Yay! Summer is just around the corner! Your virtual classes will come to an end, and new ideas and activities will replace the routine of Zoom meetings and homework. But what will summer look like this year? Will it be more of the same or will it hold something more?
Life right now requires us to live in the moment. We just don’t know how and when we will resume our regular activities again, but there are a few good things that we can count on. We know that temperatures will rise, and we will have more time to get outdoors in the fresh air. This is a good thing, so take advantage of it and get moving. There are plenty of safe ways to exercise and stay active. You can also take a break from screen time and try something new. How about thinking about college? It may seem a long way off, but preparing early is always a step in the right direction.
You’re on the verge of starting a brand-new venture. Here are a few tips on how to check in with yourself and your goals along the way.
By Getting Organized
Opening and organizing your physical space is a healthy way to begin. Clear the clutter of the past and create opportunities for change. Let it be the kickoff to your college search and allow yourself time to think during this time. Take stock and note what you put away and what you keep close at hand. Toss or donate things that feel dated or connected to things that no longer serve you. Take the process a bit deeper by beginning to take inventory on yourself. As you do so, ask yourself:
What interests me most?
How do I learn best?
What do I enjoy?
How do I socialize with my friends?
What is my imagination telling me about my goals for college?
Be gentle yet honest with yourself while answering these questions, because learning to articulate your thoughts, needs, and wishes will help you to find your match in a college. Observe yourself and identify your inspirations and preferences. Take notes. Record and update a list of your accomplishments and think about what activities you will take with you.
By Making Decisions
Decisions come in a variety of forms, so be ready to say no, yes, huh? and maybe. Making a college choice is a personal decision. You will want to get to the bottom of all of the information that comes your way, weed through your options, and find the right set of possible colleges for you. Next up, you will want to evaluate a list of college/university criteria. A set of standards may include:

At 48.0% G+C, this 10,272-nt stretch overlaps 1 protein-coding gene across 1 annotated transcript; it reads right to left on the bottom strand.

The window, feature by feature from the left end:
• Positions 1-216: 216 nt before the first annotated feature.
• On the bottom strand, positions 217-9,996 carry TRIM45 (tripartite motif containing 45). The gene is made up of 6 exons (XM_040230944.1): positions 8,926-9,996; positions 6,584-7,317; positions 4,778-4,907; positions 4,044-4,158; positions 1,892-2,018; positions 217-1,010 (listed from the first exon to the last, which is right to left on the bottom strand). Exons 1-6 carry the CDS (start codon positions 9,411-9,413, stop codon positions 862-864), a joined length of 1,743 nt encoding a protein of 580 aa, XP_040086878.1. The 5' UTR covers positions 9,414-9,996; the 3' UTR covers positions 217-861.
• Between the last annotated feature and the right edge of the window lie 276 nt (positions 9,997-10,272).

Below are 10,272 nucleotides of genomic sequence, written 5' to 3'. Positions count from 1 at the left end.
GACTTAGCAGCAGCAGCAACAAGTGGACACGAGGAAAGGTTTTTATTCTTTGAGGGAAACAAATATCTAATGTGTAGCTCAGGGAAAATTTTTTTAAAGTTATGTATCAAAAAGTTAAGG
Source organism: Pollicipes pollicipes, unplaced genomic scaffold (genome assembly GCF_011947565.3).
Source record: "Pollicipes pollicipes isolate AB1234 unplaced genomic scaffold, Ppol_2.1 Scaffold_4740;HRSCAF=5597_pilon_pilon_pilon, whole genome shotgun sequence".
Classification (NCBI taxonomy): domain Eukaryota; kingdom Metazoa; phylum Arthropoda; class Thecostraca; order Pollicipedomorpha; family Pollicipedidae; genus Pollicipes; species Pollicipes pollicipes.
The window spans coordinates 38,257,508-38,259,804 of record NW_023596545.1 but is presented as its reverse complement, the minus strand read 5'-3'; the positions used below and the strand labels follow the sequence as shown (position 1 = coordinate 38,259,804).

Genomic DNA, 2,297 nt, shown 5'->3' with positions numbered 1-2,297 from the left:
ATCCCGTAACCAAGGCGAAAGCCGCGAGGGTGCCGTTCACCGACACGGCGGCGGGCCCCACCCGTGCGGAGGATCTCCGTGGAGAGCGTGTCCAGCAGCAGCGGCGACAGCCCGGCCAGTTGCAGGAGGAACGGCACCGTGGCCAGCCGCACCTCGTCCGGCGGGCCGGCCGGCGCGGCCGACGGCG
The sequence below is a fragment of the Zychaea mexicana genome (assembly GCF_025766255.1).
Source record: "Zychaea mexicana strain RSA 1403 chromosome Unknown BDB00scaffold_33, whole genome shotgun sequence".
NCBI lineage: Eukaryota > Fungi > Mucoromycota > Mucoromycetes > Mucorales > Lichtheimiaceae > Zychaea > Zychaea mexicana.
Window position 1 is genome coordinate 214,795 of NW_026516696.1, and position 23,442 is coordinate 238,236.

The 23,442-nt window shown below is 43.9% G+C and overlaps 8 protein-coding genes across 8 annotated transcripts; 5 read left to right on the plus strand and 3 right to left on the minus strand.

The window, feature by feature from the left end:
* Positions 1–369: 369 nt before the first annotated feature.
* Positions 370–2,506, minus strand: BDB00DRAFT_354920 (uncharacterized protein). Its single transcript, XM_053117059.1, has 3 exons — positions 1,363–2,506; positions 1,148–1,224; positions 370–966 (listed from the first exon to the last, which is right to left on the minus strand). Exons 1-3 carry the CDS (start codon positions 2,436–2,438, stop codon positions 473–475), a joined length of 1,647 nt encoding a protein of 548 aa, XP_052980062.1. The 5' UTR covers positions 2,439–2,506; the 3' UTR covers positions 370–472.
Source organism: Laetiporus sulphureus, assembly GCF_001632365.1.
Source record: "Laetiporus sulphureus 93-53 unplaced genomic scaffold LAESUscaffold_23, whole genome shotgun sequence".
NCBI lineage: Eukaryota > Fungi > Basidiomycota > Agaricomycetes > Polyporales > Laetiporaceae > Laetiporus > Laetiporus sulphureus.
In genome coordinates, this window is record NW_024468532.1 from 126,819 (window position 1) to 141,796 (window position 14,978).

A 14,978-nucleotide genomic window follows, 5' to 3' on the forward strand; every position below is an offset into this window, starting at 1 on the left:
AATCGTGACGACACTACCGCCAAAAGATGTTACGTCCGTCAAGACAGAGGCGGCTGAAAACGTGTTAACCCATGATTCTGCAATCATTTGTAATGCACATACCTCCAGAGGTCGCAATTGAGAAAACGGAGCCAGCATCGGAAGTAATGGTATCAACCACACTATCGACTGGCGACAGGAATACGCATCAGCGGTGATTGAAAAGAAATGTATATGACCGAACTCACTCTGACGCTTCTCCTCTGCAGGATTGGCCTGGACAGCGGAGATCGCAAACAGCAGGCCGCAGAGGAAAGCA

- admission requirements and degree of selectivity
- urban, suburban, college town, or other location
- size of the student population
- majors and minors
- public vs. private institution
- cost of tuition, room, & board
- financial aid offers
- campus labs
- libraries and other academic resources
- access to accommodations
- class size and teacher:student ratio
- graduation rate
- social life (such as Greek life and school spirit)
- housing options
- study abroad, internship, and other immersion programs
- varsity and intramural sports
You may have very specific interests to consider, such as a 3+2 engineering program at a liberal arts college or a music, theater, or dance program. In addition to finding the positives, keep in mind that saying NO can be a good start, because knowing what you don’t want is just as valid as knowing what you do want. Don’t want to go west of the Mississippi? Don’t want schools with a rugged winter? Making these kinds of choices will shape your list. Eliminating schools that do not fit into your framework and making small but clear decisions over time will add up to a list of schools that are a good match for you. Be confident in your choices and remember that you can change your mind. There is a learning curve to this college process, so feel good about yourself (see number 1) and identify and compile your preferences.
By Activating Your Support Team
Open the college discussion with your family, counselor, and teachers by sharing your college desires. Ask relatives and other adults about their college experience. You can also find assistance through resources such as college fairs, books such as The Fiske Guide to Colleges, school websites, individual college representatives and actual campus visits. Start by visiting a campus close to home. Go to the website and register for a tour and information session. Be open to the questions that are asked by others. Listen to the dialogue as new categories of information pop up, ones that you had not thought of before. Collect information about schools on your list as well as the search process in general. It won’t take long before you will have gained expertise in the college search business. You will know what is important to you and the questions to ask. Actively working these tips will help you build a list based on what’s important to you.
You’ll be an accomplished searcher before you know it. Ready to start? OK. Time to get organized!